Xi is confident that China can understand and satisfy many of Modi’s needs better than regional rivals like Japan. But China should not underestimate India’s determination to uphold its strategic autonomy in Asia’s shifting geopolitical landscape.
During Xi’s visit, the two leaders signed 15 agreements in the fields of trade, finance, and culture. Xi committed China to invest $20 billion in India over the next five years, particularly to modernize India’s decrepit and overused railway system. This compares with just $400 million, or 0.18 percent of India’s inward foreign investment, in Chinese investment from 2000 to 2014.
China also promised to establish two industrial parks, in Gujarat and Maharashtra, as well as provide greater market access to Indian products, in an effort to allay India’s worries over the widening bilateral trade deficit, which has soared from $1 billion in 2001 to more than $40 billion today. Modi’s efforts to revive market-oriented reform and improve the country’s business environment will help to attract Chinese corporations eager to capitalize on India’s vast labor force, varied skill base, and geographical advantages.
In addition, China wants to strengthen cooperation with India in regional and global affairs. India is likely soon to gain full membership in the Shanghai Cooperation Organization, the club of Central Asian and Asian states formed after the breakup of the Soviet Union. India’s “Connect Central Asia policy,” and its efforts to build a North-South Transit Corridor, would benefit development in Central Asia, a region of major concern to China, because it abuts the restless Chinese province of Xinjiang.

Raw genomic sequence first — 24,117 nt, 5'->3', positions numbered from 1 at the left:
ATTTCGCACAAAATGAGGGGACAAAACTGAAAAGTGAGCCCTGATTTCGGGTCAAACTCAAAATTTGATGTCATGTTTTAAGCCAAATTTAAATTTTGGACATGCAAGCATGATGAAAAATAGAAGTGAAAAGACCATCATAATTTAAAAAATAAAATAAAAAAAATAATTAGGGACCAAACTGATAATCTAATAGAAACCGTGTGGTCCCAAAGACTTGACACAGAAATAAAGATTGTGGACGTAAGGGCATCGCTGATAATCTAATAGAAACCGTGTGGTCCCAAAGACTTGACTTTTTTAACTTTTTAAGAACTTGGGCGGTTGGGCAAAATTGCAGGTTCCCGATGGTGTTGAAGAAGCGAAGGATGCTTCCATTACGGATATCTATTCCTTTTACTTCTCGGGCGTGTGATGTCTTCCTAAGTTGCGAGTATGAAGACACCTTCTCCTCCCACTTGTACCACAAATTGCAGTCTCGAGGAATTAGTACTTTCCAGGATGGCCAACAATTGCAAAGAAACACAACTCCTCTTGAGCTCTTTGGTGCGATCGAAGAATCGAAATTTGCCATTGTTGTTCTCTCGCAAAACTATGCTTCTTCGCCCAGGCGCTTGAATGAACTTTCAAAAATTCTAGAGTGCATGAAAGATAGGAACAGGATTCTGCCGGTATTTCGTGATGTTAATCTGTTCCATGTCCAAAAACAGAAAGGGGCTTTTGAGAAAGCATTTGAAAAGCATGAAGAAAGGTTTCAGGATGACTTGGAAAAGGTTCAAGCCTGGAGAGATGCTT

As major aid providers and investors in Afghanistan, China and India also have common interests in stabilizing that country, and countering religious extremism and terrorism after NATO troops leave. Moreover, the two countries share similar interests in reshaping global economic governance, particularly by further strengthening cooperation among the BRICS (Brazil, Russia, India, China, and South Africa) and ensuring that climate change is addressed in a way that does not impede growth.
But India’s lingering bitterness over the 1962 war with China remains. On many occasions, Modi has voiced suspicions about China’s growing footprint in disputed border areas. India’s sensitivity to potential Chinese encirclement is similar to China’s fears of encirclement by the U.S. and its allies. That is why China is unlikely to develop its relations with India and Pakistan (with which China still values its all-weather partnership) on separate tracks, as the U.S. did during the Bush administration.
Xi’s visit to India strongly suggests that China is determined to engage with Modi in ways that are intended to inhibit the bilateral rivalry from intensifying. But, despite Xi’s investment pledges, it is far from certain that Asia’s two giants, both with growing global aspirations, can bridge the differences that continue to burden their relationship.
By Minghao Zhao
Zhao Minghao, a research fellow at the Charhar Institute, a Chinese foreign-policy think tank, is an adjunct fellow with the Center for International and Strategic Studies at Peking University and the executive editor of China International Strategy Review. ― Ed.